Anyone stuck in the weekend traffic on Highway 29 naturally assumes that the most popular wineries for visitors would be local favorites such as Mondavi or Beringer.
In truth, however, more people visit Biltmore Estate Winery in Asheville, N.C., than any other winery in America.
Detractors often dismiss the Disneyland-like architecture of some Napa wineries because of their roles in attracting visitors, but at Biltmore, it's the other way around. Most people who tour the authentic and historic tourist destination also visit its winery and tasting room, attracting 600,000 visitors per year — and most buy a bottle or two of wine. By contrast, Mondavi claims 100,000 visitors and Beringer isn't talking.
Biltmore Estate Winery lies on the magnificent Biltmore Estate, the largest private home in America. Completed for George Washington Vanderbilt in 1895, it is still owned by the family, though they live elsewhere.
The 250-room antique- and art-filled house contains 35 bedrooms and 43 bathrooms, and was built with electric lighting and sophisticated plumbing, a rarity at that time even in mansions.
It's located on an 8,000-acre private preserve. It once totaled 125,000 acres, or 195 square miles, one-fifth the size of Rhode Island, but Vanderbilt donated the rest to form what is now the Pisgah National Forest. That forest includes Mount Pisgah, the inspiration for the recent movie, "Cold Mountain."
A newcomer to wine
The Biltmore Estate has always been largely self-sufficient in agriculture, but its first vineyards were planted as recently as 1971 and the winery itself is even newer.
North Carolina, of course, is a southern state where alcoholic beverages have been popular but illicit even since the great Revival of the late 1800s, but surprisingly, wine has a long tradition in North Carolina.
Many of its early settlers were Moravians, Huguenots and others who drank wine both for pleasure and in their religious ceremonies. The first commercial winery was the Medoc Vineyard founded in 1835.
By 1904, the state was the nation's largest wine producer, albeit with Virginia Dare, a wine made with musky native Scuppernong muscadine grapes (Vitis rotundifolia).
Prohibition killed the wineries, however, and the first new winery after it ended in 1933 was Westbend Vineyards in Lewisville, founded in 1972. Biltmore opened shortly after.
It first planted French-American hybrid grapes that are tougher than pure European varieties, but in 1977, Biltmore hired Philippe Jourdain as winemaker. The sixth-generation winemaker from Provence began the serious cultivation of wine grapes, phasing out the hybrids to plant vinifera. All the vines are now vinifera.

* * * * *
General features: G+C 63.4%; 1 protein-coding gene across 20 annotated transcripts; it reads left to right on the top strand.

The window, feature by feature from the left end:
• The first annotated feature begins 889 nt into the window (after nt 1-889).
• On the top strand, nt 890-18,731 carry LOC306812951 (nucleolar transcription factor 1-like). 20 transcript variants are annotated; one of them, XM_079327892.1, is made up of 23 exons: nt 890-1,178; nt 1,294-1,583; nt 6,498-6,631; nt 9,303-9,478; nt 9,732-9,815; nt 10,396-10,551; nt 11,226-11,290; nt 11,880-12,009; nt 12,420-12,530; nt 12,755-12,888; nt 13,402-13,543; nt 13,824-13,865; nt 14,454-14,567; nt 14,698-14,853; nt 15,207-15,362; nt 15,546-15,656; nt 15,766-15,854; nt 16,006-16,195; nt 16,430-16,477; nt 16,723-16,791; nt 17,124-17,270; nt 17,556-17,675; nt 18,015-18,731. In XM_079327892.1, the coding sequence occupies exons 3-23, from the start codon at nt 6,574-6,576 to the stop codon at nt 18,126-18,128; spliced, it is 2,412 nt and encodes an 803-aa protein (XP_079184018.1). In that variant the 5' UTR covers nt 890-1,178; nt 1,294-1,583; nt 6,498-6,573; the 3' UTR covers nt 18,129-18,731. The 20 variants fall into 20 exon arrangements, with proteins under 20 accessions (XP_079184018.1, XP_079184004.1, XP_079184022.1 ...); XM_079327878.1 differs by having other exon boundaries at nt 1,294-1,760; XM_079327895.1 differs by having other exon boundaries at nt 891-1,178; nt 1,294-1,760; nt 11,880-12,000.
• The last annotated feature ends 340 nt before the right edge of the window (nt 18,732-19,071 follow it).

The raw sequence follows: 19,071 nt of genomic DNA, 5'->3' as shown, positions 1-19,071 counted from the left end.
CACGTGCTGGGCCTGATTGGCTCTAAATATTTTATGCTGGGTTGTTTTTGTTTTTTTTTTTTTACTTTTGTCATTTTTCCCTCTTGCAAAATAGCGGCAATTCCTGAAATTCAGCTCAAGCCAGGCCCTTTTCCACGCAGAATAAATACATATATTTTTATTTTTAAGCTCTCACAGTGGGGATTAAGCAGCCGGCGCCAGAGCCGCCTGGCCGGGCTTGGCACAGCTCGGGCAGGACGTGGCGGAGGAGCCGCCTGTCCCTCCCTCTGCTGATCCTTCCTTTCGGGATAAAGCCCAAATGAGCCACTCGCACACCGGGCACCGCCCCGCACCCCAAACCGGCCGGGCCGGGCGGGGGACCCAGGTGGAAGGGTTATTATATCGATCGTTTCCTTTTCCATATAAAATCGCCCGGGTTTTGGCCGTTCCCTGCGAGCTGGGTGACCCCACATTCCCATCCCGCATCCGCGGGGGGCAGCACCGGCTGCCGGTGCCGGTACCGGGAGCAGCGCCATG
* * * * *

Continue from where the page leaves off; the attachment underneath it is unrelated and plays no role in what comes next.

When Jordain retired in 1995, he was replaced by another Frenchman. Bernard Delille, who had worked in various parts of France after receiving his master's degree. Sharon Fenchak assists him.
Today, Biltmore Estate produces about 140,000 cases of wine each year, selling 55,000 to 60,000 at the winery. The modern, 90,000-square foot winery occupies a former dairy barn.
The winery produces a wide variety of wine, from popular sweet "Blanc de Noirs" of Zinfandel and other sweetish wines to respectable sparkling wines and dry table wines.
The tasting rooms are large and offer many options beyond the basic tasting included with the $40 admission to the Biltmore Estate. They also sell many wine- and food-related items and some of the same tourist things featured at many Napa winery tasting rooms established before wineries were restricted to wine and related items.
The wines are also sold in the Southeast as well at the winery and over the Internet.
Biltmore Estate Winery grows about 20 percent of the grapes it uses on 80 acres of vineyards, one of the largest plantings of vinifera grapes east of the Mississippi River. The vines average 24 years old.
The winery harvests about 300 tons a year of Chardonnay, Riesling, Cabernet Sauvignon, Merlot, Cabernet Franc and Viognier from its own vineyards, which lie at about 2,200 ft. in a valley across the French Broad Lick River from the estate house. They are continually being improved after experiments by vineyard manager Dennis Wynne.
It also purchases grapes from other North Carolina and Southern growers, and imports juice and grapes under refrigeration from California, Washington, Oregon and other states.
Delille adds that North Carolina is exploding in vineyards and wineries. "Because of problems with the markets for tobacco and apples, growers are turning to grapes." Conditions vary widely throughout the state, however. What works well in the Yadkin Valley in eastern North Carolina doesn't apply to the mountains.